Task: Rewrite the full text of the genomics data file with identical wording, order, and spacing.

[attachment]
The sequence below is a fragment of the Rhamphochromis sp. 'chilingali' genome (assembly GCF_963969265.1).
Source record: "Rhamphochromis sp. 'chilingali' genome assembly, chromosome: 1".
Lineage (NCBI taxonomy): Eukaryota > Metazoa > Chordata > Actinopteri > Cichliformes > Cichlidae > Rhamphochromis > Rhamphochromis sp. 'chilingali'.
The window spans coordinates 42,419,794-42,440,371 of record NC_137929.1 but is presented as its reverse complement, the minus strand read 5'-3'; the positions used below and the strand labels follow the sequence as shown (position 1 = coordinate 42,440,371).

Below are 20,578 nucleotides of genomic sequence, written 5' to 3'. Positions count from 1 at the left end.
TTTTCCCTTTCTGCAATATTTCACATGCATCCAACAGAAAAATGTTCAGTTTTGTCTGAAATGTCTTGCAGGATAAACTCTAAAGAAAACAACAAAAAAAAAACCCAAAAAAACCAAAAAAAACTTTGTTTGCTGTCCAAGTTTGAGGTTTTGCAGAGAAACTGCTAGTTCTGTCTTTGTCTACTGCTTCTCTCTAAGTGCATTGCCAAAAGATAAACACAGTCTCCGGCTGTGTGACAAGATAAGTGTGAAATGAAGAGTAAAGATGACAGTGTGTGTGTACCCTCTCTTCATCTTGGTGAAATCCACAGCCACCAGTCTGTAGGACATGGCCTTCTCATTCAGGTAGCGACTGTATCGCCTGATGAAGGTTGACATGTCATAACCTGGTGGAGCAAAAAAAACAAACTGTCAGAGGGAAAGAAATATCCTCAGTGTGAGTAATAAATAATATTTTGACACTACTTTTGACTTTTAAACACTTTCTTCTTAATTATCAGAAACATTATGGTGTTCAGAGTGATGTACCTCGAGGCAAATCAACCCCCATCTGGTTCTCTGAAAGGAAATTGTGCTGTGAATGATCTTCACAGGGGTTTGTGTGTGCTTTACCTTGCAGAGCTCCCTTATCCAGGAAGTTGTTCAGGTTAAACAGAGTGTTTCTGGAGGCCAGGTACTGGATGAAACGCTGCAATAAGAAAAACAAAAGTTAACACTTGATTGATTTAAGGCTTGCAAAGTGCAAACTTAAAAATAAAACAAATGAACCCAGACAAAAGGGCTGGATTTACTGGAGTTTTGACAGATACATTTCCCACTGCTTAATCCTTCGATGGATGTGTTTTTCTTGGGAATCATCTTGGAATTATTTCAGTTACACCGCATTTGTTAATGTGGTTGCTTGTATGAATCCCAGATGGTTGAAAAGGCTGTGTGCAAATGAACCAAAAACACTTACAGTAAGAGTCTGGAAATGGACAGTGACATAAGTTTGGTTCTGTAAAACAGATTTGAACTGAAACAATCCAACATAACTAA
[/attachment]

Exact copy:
The sequence below is a fragment of the Rhamphochromis sp. 'chilingali' genome (assembly GCF_963969265.1).
Source record: "Rhamphochromis sp. 'chilingali' genome assembly, chromosome: 1".
Lineage (NCBI taxonomy): Eukaryota > Metazoa > Chordata > Actinopteri > Cichliformes > Cichlidae > Rhamphochromis > Rhamphochromis sp. 'chilingali'.
The window spans coordinates 42,419,794-42,440,371 of record NC_137929.1 but is presented as its reverse complement, the minus strand read 5'-3'; the positions used below and the strand labels follow the sequence as shown (position 1 = coordinate 42,440,371).

Below are 20,578 nucleotides of genomic sequence, written 5' to 3'. Positions count from 1 at the left end.
TTTTCCCTTTCTGCAATATTTCACATGCATCCAACAGAAAAATGTTCAGTTTTGTCTGAAATGTCTTGCAGGATAAACTCTAAAGAAAACAACAAAAAAAAAACCCAAAAAAACCAAAAAAAACTTTGTTTGCTGTCCAAGTTTGAGGTTTTGCAGAGAAACTGCTAGTTCTGTCTTTGTCTACTGCTTCTCTCTAAGTGCATTGCCAAAAGATAAACACAGTCTCCGGCTGTGTGACAAGATAAGTGTGAAATGAAGAGTAAAGATGACAGTGTGTGTGTACCCTCTCTTCATCTTGGTGAAATCCACAGCCACCAGTCTGTAGGACATGGCCTTCTCATTCAGGTAGCGACTGTATCGCCTGATGAAGGTTGACATGTCATAACCTGGTGGAGCAAAAAAAACAAACTGTCAGAGGGAAAGAAATATCCTCAGTGTGAGTAATAAATAATATTTTGACACTACTTTTGACTTTTAAACACTTTCTTCTTAATTATCAGAAACATTATGGTGTTCAGAGTGATGTACCTCGAGGCAAATCAACCCCCATCTGGTTCTCTGAAAGGAAATTGTGCTGTGAATGATCTTCACAGGGGTTTGTGTGTGCTTTACCTTGCAGAGCTCCCTTATCCAGGAAGTTGTTCAGGTTAAACAGAGTGTTTCTGGAGGCCAGGTACTGGATGAAACGCTGCAATAAGAAAAACAAAAGTTAACACTTGATTGATTTAAGGCTTGCAAAGTGCAAACTTAAAAATAAAACAAATGAACCCAGACAAAAGGGCTGGATTTACTGGAGTTTTGACAGATACATTTCCCACTGCTTAATCCTTCGATGGATGTGTTTTTCTTGGGAATCATCTTGGAATTATTTCAGTTACACCGCATTTGTTAATGTGGTTGCTTGTATGAATCCCAGATGGTTGAAAAGGCTGTGTGCAAATGAACCAAAAACACTTACAGTAAGAGTCTGGAAATGGACAGTGACATAAGTTTGGTTCTGTAAAACAGATTTGAACTGAAACAATCCAACATAACTAA